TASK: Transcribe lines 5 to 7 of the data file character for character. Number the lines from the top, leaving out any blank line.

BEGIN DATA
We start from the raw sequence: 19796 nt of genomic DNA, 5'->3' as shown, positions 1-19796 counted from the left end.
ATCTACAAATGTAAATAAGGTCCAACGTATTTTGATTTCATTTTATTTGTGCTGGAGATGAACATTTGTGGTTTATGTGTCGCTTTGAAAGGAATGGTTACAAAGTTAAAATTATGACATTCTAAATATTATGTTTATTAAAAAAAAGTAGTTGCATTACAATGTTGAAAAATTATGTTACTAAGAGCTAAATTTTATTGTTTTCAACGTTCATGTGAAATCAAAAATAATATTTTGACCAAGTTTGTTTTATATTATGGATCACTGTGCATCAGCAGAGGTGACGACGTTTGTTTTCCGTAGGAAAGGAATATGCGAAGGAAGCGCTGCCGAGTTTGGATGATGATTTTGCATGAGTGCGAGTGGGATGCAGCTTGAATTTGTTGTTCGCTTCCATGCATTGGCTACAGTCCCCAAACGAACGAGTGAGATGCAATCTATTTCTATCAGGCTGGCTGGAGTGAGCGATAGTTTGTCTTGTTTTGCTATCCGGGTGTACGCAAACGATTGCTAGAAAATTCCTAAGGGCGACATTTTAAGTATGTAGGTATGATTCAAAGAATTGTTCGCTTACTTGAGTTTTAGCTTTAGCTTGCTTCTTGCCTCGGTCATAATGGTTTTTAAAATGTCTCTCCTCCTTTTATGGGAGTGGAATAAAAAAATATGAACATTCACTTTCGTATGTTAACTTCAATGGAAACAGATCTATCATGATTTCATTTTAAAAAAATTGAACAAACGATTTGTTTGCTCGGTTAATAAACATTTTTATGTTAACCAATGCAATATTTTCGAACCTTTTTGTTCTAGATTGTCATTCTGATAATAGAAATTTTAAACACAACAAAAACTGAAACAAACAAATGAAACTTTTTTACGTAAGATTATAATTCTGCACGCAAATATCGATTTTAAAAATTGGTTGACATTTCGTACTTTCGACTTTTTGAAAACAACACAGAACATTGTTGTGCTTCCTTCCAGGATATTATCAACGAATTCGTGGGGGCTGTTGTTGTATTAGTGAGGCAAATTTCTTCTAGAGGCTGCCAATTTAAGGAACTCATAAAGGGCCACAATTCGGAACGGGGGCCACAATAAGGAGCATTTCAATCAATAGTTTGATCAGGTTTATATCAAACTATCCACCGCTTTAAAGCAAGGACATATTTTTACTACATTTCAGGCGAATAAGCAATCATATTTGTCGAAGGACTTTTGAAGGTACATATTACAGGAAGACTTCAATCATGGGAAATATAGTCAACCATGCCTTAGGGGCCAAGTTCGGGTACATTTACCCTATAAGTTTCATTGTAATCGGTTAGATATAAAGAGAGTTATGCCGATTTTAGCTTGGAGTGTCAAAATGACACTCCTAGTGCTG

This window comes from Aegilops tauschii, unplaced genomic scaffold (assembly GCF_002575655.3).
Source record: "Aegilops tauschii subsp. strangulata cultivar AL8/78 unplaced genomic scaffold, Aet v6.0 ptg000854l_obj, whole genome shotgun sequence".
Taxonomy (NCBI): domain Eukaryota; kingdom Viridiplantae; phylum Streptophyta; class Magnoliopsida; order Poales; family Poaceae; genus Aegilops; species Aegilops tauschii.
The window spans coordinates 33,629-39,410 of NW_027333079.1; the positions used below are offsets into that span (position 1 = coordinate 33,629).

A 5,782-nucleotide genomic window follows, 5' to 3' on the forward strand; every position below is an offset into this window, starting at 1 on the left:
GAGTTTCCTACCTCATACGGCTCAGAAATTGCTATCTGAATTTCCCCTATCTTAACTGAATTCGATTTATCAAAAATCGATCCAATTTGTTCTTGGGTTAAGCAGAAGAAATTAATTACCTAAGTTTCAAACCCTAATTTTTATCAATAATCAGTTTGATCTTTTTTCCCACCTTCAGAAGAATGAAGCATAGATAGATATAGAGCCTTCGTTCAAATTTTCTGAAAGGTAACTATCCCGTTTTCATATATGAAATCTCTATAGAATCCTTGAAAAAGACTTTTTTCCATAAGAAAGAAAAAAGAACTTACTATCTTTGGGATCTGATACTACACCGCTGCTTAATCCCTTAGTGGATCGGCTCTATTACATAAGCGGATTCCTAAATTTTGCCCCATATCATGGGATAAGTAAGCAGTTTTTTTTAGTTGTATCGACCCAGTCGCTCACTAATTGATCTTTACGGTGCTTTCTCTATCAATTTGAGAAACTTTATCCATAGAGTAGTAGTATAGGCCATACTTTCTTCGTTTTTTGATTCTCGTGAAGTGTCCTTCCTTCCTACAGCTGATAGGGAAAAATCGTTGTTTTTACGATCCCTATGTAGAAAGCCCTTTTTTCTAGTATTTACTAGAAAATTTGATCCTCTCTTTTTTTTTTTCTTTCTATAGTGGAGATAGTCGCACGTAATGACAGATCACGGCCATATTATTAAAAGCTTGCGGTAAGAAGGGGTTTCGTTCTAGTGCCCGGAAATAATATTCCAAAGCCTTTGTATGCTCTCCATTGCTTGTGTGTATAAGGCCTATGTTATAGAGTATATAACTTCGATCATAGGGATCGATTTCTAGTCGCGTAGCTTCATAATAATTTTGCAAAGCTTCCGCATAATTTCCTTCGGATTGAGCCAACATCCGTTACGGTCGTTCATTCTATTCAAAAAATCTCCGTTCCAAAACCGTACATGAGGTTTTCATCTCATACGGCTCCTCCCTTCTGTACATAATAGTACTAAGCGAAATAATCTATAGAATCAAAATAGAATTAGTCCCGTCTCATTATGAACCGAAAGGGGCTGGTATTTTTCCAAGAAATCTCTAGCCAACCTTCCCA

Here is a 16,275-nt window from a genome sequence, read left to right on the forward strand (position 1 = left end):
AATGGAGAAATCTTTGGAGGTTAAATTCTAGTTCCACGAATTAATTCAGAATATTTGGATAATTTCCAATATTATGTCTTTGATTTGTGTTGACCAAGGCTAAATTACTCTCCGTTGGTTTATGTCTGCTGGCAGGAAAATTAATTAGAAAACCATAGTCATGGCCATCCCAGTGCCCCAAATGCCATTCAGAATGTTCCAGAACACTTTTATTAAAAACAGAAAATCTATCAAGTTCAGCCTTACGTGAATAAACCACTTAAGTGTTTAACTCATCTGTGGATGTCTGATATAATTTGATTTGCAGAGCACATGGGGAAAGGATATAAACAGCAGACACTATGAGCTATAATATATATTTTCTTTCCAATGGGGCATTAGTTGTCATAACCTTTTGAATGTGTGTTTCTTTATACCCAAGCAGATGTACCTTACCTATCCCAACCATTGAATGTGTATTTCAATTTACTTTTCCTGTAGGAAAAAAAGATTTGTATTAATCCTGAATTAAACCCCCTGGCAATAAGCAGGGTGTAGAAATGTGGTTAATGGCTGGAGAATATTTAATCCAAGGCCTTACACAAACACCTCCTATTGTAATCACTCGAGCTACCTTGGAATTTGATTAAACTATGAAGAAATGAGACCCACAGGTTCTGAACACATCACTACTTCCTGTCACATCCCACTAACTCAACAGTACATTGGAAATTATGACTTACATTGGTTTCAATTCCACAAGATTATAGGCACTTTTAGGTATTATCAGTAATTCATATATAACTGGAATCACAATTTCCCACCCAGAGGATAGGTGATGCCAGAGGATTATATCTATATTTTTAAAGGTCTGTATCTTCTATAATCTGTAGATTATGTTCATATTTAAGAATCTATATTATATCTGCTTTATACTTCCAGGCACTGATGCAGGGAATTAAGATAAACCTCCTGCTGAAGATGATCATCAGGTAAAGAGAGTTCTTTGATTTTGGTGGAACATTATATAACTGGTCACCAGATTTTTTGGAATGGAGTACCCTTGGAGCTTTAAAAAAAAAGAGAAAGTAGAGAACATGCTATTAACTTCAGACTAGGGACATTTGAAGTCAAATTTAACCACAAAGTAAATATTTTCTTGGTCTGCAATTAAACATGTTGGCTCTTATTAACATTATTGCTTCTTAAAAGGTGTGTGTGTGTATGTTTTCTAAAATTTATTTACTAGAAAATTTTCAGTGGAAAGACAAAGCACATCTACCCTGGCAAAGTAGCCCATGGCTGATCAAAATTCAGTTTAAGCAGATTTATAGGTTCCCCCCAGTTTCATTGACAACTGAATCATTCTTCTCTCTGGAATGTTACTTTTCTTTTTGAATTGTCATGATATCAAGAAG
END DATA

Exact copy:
Taxonomy (NCBI): domain Eukaryota; kingdom Viridiplantae; phylum Streptophyta; class Magnoliopsida; order Poales; family Poaceae; genus Aegilops; species Aegilops tauschii.
The window spans coordinates 33,629-39,410 of NW_027333079.1; the positions used below are offsets into that span (position 1 = coordinate 33,629).

A 5,782-nucleotide genomic window follows, 5' to 3' on the forward strand; every position below is an offset into this window, starting at 1 on the left: